What is your creative process like? First, I sketch ideas out on my iPad – it’s nifty how I can bring this “sketchbook” everywhere I go. Then, I take it to the (physical) canvas and proceed with colour. I might be inclined towards acrylics, but I have no qualms about exploring the potential of other media for my work.

“For me, sarcasm is the best way to express an idea indirectly. I want the audience or observer to find the meaning behind my work without asking me straight-up.”

‘Mr Crisis, Let It Be’ (2020)

What does contemporary art mean to you? Easy – it’s what you see by artists in the now. No more singular isms; everything is mixed into one. This said, artists must be deliberate in defining their identity and strength in current times.

Your art pieces, although different, have a similar ‘look’. What is a common theme in all of them? My current work revolves around pop surrealism. I love vibrant palettes as they have a certain power in bringing out the message behind each artwork. Comparing these to my past work when I was first starting out, the palettes were darker – noting my younger years of inner rebellion. I have always been a fan of satire and sarcasm in art. I use these to highlight certain issues without putting them in the open.

But why pop surrealism, out of many? In my opinion, each artist will have different inclinations, shaped from what they have seen and gone through in life. I have been interested in pop surrealism from as long as I can remember and the way that it comes to me naturally, people actually ask if I draw from my dreams! Probably it’s the sum of all the things I watch, read and immerse in.”

Would you say that your work is controversial? Not really! They are merely reinterpretations of common ideas. Even so, for me, controversial art is able to spark the local art sphere – they are great conversational starters.

Inspiration-wise, where would you go? Any pop surrealism artists who constantly inspire you? These days, I often watch movies to go to sleep. In a way, this ensures I never run out of ideas. No specific genres though, although I am a fan of both sci-fi and true-story adaptations. I don’t particularly focus on an “ism” for inspiration, instead, I look at artistic strategies. I admire the career paths of Takashi Murakami, Brian Donnelly (aka Kaws), James Jean and other such names. As a contemporary artist, I don’t want to limit myself to just creating on canvas. Much like Yayoi Kusama and Takashi (Murakami), I want to delve into different corners of art as well as explore potential collaborations. I’m heading towards that direction with some art toys and merchandise in the making, estimated to arrive next year.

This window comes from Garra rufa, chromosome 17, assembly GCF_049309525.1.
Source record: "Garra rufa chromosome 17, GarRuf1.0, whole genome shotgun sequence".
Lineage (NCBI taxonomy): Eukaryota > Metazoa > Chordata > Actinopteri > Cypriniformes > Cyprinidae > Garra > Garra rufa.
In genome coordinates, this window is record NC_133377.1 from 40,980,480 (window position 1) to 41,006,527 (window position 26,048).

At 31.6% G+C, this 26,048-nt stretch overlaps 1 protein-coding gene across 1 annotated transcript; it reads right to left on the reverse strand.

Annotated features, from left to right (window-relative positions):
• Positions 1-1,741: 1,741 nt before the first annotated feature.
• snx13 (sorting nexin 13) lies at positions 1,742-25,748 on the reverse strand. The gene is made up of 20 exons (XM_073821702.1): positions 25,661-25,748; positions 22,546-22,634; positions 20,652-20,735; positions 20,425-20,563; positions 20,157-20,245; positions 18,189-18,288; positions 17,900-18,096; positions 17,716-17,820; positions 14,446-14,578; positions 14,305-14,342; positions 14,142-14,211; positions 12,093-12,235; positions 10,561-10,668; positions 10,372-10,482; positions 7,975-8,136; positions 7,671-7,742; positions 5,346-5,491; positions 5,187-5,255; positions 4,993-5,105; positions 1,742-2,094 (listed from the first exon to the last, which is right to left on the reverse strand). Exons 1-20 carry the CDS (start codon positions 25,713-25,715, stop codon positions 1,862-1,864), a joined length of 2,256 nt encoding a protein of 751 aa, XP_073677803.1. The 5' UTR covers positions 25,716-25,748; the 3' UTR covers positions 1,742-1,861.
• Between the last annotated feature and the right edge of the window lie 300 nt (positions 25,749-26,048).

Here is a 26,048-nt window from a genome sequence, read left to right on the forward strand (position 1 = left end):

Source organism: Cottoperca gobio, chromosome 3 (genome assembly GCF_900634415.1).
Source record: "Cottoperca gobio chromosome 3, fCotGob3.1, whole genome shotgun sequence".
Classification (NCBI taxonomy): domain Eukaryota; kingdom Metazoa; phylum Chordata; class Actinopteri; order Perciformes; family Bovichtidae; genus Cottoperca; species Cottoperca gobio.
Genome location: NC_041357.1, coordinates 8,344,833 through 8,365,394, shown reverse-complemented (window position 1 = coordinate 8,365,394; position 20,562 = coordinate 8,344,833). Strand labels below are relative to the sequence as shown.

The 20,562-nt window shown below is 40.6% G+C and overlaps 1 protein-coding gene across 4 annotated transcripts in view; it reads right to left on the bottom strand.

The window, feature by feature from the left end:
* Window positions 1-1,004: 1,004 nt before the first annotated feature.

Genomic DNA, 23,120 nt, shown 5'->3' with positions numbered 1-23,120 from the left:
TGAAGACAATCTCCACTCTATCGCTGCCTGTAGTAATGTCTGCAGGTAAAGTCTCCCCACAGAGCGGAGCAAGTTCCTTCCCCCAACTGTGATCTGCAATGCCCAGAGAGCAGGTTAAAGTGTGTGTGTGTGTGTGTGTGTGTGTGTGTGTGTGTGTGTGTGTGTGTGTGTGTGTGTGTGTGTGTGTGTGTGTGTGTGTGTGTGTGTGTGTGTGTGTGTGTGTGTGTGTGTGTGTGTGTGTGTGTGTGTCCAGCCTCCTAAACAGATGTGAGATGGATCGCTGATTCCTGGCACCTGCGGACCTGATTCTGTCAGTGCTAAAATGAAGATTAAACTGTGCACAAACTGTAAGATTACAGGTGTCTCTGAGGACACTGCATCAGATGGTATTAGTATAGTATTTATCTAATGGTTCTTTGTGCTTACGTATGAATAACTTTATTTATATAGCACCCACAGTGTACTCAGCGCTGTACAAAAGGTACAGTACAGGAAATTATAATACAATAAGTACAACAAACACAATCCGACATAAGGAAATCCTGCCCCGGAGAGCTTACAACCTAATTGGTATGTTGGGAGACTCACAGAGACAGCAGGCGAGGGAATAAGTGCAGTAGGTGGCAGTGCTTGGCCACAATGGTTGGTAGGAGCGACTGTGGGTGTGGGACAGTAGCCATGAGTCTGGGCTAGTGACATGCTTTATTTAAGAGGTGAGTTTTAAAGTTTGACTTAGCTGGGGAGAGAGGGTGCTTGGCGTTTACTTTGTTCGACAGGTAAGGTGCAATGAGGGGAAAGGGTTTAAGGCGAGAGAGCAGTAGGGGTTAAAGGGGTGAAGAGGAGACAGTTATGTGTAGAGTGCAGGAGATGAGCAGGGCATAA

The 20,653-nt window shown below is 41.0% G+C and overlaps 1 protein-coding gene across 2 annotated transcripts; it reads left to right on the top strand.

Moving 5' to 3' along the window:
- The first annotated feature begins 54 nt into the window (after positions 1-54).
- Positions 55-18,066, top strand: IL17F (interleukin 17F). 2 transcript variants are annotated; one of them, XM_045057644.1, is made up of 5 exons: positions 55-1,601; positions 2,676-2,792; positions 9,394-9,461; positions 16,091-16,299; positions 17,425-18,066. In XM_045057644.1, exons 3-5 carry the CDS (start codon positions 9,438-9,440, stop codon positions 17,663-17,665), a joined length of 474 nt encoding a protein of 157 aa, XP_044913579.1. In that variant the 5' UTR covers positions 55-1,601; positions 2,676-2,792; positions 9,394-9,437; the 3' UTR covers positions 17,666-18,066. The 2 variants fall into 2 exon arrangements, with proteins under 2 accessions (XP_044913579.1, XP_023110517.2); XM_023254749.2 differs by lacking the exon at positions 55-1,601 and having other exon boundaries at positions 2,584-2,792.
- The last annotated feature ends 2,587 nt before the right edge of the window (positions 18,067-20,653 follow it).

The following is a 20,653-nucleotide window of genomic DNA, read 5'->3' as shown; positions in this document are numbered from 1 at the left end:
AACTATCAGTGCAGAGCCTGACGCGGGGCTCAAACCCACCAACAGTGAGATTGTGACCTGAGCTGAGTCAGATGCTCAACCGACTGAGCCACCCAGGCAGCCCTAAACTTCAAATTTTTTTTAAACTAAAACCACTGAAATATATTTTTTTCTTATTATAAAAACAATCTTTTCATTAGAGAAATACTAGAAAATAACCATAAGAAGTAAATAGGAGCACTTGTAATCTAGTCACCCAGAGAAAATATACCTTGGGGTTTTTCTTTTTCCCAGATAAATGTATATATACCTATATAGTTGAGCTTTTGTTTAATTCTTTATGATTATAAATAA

What are you currently working on? I have my hands full ‘til next year. My work will be a part of the National Art Gallery’s Bakat Muda Sezaman 2021. Also, I’m in the middle of prepping for my exhibition with Najib Bamadhaj in G13 Gallery. In the latter, each piece is a collaboration between two artists. Aside from brushing up on the toys and merch, I’m also finishing up my pieces scheduled to be in art fairs in the Philippines and Taiwan.

What’s next, Shafiq? I am open to all sorts of opportunities. Let them be refreshing, engaging additions marking my path forwards.

‘The Paranoid Cat’ (2020)

Before you go, any advice for aspiring artists? To younger artists, never give up even during the most challenging times. Try steering away from your comfort zones; always surface with a fresh piece. Aside from aiming to be a part of local gallery exhibitions, use social media to your advantage in order to catch the attention of international parties. Keep on creating and I wish you all the best in sparking up the art ecosystem, also to carry Malaysia to the eyes of the world!